Congress' approval rating sits as low as 10 percent, depending on which poll you trust. So a bunch of engineers and developers came up with a uniquely Silicon Valley solution -- replace politicians with software. We're not talking about some advanced AI, though, so don't start worrying about Skynet just yet. PlaceAVote is a simply a digital polling platform, which means there will still need to be a human being on the floor casting a vote. The first two candidates who pledge to simply vote whatever way the internet tells them are already on the ballot in California, and 20 more are supposedly on tap for 2016.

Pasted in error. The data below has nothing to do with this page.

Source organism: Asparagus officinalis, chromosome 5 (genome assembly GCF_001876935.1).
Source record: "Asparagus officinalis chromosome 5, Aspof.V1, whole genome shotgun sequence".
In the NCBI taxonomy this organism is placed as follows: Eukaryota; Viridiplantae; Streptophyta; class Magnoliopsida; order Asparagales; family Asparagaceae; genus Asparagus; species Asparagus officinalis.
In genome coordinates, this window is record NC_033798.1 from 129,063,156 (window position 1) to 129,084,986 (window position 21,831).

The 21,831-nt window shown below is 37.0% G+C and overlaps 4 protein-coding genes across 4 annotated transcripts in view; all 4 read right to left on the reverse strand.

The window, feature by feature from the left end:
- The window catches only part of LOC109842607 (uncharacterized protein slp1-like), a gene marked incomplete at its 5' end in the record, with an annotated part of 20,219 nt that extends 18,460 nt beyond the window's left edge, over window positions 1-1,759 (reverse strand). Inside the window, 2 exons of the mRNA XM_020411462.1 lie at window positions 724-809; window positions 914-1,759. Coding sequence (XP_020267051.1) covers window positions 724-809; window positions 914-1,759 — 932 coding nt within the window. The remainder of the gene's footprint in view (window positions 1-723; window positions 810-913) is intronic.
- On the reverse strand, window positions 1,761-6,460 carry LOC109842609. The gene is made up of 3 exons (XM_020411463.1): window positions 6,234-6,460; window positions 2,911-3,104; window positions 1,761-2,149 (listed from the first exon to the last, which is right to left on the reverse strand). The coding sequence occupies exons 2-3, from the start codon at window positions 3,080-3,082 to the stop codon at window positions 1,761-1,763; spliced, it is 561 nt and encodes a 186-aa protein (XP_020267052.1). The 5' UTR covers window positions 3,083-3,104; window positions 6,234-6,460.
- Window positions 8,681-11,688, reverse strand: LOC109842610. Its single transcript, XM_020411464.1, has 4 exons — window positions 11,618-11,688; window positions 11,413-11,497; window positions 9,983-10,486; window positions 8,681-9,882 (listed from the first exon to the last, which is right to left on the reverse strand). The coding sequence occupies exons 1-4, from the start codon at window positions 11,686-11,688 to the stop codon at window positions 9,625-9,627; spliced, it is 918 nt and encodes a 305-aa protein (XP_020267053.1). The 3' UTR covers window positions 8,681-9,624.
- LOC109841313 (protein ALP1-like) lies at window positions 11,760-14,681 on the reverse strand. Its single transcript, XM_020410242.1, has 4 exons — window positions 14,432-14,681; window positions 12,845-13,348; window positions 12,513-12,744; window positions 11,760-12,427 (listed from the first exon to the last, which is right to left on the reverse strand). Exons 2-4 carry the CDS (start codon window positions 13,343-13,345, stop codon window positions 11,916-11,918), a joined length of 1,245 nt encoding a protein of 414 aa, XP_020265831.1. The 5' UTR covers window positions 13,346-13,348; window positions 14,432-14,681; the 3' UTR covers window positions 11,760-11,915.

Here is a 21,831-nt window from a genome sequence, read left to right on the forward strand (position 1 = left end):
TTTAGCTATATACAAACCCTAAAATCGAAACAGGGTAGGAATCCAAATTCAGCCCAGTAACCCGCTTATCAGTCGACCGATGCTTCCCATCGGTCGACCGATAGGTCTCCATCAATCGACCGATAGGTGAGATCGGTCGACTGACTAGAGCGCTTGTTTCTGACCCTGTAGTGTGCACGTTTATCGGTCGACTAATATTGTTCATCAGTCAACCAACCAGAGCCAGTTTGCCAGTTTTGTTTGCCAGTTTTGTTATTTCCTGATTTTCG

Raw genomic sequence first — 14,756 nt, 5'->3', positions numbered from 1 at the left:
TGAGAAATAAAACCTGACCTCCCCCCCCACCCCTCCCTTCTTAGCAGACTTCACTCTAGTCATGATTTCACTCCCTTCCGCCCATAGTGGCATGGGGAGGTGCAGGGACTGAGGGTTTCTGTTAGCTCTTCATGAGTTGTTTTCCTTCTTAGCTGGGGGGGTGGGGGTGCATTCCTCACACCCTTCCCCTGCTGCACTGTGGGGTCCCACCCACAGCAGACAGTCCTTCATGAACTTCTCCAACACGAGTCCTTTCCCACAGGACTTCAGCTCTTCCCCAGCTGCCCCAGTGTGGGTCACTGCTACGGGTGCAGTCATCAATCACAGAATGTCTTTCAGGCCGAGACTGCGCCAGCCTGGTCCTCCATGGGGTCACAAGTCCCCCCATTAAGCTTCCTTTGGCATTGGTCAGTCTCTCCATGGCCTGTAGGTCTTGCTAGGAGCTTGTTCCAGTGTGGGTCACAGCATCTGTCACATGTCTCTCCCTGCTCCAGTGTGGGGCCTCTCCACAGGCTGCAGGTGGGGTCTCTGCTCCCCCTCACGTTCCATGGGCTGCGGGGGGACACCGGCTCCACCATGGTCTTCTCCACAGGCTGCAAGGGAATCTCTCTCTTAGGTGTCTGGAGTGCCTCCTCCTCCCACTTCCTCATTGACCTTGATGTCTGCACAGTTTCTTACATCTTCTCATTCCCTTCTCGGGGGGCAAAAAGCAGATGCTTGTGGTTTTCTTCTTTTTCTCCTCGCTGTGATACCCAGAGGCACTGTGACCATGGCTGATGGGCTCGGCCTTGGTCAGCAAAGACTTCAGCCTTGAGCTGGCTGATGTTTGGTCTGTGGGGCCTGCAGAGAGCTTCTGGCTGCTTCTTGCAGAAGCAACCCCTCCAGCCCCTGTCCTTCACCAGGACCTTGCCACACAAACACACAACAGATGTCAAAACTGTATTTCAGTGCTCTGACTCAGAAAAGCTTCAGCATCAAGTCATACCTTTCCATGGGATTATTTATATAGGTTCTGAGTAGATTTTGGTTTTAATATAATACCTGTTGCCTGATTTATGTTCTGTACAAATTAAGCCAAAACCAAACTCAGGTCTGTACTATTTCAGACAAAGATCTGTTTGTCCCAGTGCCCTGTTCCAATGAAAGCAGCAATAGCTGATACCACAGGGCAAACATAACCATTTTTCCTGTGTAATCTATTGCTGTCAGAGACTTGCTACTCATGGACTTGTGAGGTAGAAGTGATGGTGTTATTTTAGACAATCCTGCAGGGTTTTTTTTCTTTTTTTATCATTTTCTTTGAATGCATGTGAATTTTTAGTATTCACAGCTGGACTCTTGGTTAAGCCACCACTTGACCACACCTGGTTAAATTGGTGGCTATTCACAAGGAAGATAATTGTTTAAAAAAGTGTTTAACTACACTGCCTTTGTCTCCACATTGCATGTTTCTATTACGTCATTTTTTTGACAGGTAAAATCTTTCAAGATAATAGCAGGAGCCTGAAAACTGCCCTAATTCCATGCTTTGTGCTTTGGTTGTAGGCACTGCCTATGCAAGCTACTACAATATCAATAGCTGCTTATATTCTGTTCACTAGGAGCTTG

If any of those candidates win they'd then have to find a way to get a private key code out to each and every one of their constituents. That key along with a unique identifier, such as social security number would be needed to log into the PlaceAVote system, which makes security one of its biggest priorities. Of course, no system is 100 percent secure and PlaceAVote would certainly face its fair share of challenges from hackers and those looking to commit voter fraud it it enjoys even a modicum of success. The entire premise requires voters have regular access to a computer for this attempt to shoehorn direct democracy into a representative system to work, which will definitely be problematic is poorer districts around the country. And while well intentioned there's a pretty good case against direct democracy in general; just because something is popular doesn't mean it's good (see Modern Family). In many ways having an elected representative is saving us from ourselves.